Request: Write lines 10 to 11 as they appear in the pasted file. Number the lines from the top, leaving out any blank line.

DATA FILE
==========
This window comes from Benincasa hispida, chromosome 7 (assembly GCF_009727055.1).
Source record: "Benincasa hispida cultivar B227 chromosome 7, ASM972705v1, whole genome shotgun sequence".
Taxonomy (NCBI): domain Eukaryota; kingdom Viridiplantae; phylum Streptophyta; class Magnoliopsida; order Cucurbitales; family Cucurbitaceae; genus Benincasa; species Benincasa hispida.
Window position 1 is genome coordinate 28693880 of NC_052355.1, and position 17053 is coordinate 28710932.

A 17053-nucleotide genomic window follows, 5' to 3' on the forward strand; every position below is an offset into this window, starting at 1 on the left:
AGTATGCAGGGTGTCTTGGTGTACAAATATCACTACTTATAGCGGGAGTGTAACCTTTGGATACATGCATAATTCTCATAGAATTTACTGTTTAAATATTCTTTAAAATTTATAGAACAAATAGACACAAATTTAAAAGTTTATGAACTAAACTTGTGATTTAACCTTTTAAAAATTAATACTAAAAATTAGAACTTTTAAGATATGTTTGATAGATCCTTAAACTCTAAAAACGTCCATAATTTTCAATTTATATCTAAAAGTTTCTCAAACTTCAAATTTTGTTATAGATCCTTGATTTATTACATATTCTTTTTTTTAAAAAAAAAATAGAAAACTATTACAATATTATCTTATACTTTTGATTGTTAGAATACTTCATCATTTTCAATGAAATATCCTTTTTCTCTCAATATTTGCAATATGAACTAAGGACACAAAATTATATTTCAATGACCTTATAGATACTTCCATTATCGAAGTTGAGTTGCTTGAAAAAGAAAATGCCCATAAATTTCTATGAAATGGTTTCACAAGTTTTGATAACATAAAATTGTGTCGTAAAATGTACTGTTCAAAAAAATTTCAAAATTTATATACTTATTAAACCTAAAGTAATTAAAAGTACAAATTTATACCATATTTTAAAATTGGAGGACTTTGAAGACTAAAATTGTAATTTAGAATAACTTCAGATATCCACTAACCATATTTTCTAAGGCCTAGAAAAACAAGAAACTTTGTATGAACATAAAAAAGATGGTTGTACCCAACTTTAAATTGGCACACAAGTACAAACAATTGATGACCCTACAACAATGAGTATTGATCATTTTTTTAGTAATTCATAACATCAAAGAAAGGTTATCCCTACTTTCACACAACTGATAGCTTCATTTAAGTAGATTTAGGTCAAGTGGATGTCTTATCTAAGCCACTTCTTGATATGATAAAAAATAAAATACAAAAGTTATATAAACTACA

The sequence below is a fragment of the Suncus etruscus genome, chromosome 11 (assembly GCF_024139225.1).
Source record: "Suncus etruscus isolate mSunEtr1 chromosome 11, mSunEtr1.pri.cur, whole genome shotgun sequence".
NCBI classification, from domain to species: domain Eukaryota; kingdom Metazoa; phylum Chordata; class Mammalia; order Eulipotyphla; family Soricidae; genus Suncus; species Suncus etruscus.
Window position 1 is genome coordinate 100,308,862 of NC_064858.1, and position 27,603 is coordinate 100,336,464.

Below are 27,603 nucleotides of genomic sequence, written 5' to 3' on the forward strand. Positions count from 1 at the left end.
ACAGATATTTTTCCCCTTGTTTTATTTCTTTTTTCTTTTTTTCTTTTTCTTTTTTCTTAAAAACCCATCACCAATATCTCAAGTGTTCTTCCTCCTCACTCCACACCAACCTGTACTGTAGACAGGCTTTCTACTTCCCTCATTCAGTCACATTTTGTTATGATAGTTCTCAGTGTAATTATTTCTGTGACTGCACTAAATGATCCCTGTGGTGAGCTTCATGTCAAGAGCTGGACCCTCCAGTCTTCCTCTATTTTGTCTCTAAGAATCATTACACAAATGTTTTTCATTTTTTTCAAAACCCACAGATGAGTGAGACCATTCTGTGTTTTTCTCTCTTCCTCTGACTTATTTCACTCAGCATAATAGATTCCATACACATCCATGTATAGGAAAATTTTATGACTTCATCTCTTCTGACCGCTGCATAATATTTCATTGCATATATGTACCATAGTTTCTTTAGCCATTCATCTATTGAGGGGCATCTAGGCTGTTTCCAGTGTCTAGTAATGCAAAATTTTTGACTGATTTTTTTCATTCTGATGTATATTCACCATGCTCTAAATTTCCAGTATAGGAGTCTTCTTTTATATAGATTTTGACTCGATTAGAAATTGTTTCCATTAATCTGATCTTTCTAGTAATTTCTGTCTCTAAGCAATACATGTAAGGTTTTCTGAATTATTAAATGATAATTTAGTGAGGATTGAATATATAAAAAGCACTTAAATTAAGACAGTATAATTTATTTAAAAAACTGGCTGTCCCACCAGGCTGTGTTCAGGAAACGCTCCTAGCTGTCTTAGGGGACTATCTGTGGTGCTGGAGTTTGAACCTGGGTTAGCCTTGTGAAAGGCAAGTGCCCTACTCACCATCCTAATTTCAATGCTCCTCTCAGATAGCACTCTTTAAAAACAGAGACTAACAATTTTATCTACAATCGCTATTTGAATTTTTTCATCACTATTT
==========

Window position 1 is genome coordinate 100,308,862 of NC_064858.1, and position 27,603 is coordinate 100,336,464.

Below are 27,603 nucleotides of genomic sequence, written 5' to 3' on the forward strand. Positions count from 1 at the left end.